electricityMADISONVILLE, Ky. (3/7/18) — Doug Buresh, President and CEO of Kentucky Municipal Energy Agency, presented a brief presentation during a press conference held Monday at City Hall.

Buresh covered the savings that are projected to result from the formation and implementation of KyMEA as Madisonville’s provider of electric power that will take effect next year.

“I am happy that we will procure reduced energy costs for our customers,” said Madisonville Electric Department Superintendent Chris Melton. “I believe this will create significant savings for our existing customers and serve as a way to attract new customers to our area.”

Mayor David Jackson and City Council voted to terminate their contract with Kentucky Utilities in 2014 due to consistently escalating electric costs. Following internal deliberation, numerous meetings and negotiations, the city partnered with 10 other cities to form KyMEA that include Barbourville, Bardwell, Benhan, Berea, Corbin, Falmouth, Frankfort, Paris, Providence and Owensboro.

Projections as high as 14 percent reductions are expected to benefit residential and commercial customers during KyMEA’s first operating year, which would generate an estimated $16.9 million annual power supply cost, city officials stated in a press release. On the other hand, KU comparatively estimates their annual power supply cost to total $19.8 million through June of this year.

“Obviously this is a projected rate, but we have our power supply secured so we’re comfortable with our projections in and around that, subject to any changes,” said Buresh. “One of the things I was looking at when I was researching Madisonville was your motto “Madisonville Forward—Investing in Ourselves,” and I thought that sums up exactly what we’re doing with KyMEA as well. The decision for Madisonville to start this agency and be a founding member was investing in ourselves, it fits perfectly with what you’re doing and what we’re doing.”

The transition of purchased power will help to stabilize rates that will allow those within the community to get the best possible deal on energy purchase and will push Madisonville to be competitive within the market for attracting new jobs and corporations, city officials reported.

“As our rates and our current provider’s separate, as ours stays stable and theirs continues to climb, I believe that difference represents economic development opportunities for Madisonville,” Jackson said. “Companies will begin looking very hard at Madisonville simply because of the tremendous advantage that we’re going to have in rates.”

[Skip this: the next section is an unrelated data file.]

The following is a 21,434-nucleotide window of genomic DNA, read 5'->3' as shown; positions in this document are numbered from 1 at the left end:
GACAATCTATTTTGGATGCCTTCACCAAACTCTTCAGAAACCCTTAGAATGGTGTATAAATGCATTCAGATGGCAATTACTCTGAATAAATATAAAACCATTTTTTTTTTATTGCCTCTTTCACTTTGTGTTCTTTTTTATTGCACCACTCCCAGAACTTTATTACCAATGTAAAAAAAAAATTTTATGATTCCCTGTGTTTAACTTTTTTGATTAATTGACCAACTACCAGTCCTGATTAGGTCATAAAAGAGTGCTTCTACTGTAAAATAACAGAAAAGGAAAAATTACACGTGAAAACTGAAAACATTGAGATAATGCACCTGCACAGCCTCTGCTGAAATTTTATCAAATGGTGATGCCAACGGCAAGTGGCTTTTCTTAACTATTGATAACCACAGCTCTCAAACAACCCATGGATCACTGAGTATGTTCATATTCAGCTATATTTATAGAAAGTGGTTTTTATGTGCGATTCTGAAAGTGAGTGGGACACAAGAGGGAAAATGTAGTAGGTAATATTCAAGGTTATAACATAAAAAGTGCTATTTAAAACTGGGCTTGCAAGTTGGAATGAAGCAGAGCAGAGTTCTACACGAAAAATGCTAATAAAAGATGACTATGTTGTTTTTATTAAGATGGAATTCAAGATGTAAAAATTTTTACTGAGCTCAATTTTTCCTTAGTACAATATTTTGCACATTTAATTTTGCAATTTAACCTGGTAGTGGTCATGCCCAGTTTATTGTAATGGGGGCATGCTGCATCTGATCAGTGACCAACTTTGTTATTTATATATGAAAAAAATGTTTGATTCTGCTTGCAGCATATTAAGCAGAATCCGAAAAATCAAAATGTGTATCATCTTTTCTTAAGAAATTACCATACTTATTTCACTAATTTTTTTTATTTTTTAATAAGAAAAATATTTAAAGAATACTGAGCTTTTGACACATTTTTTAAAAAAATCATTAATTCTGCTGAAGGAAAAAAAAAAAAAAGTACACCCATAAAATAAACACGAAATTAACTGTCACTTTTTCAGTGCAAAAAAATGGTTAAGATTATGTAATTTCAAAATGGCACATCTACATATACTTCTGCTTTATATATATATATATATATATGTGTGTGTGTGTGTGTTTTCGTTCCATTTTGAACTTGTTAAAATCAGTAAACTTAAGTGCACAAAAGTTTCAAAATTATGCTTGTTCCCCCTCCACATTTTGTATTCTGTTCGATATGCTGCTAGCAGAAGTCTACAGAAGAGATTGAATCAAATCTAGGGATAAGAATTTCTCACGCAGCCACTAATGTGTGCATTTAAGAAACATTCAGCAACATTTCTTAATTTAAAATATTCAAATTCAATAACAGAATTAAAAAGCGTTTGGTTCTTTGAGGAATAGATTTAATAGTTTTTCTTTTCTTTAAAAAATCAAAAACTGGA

Officials indicated switching from KU to KyMEA is expected to lower rates for private residences and commercial businesses that purchase power from participating entities, which can produce a more attractive environment for businesses looking to open up new franchises in developing areas.

“Since utility costs are normally one of the largest components of an industrial company’s expense structure, any reduction is going to make a difference,” said Madisonville-Hopkins County Economic Development Corp. President Ray Hagerman. “This reduction will increase our competitiveness as we seek to see local company expansions and the relocations of new companies to the area. Further, since having a strong workforce is incredibly important, lower residential rates increase the chances of people wanting to stay here or move here. This also increases our competitiveness. So overall, this is a very good thing for the economic future of our community.”

KyMEA hopes to get everything in working order by January, with four months to streamline processes and fix any kinks in the system before they begin delivering power on May 1, 2019.

“This is kind of a NASA-type application where you practice, practice, practice so when you start delivering, you’re ready to go with no flaws,” Buresh said. “That’s what we’re going to do.”

SurfKY News
Information provided by Skylar Phaup

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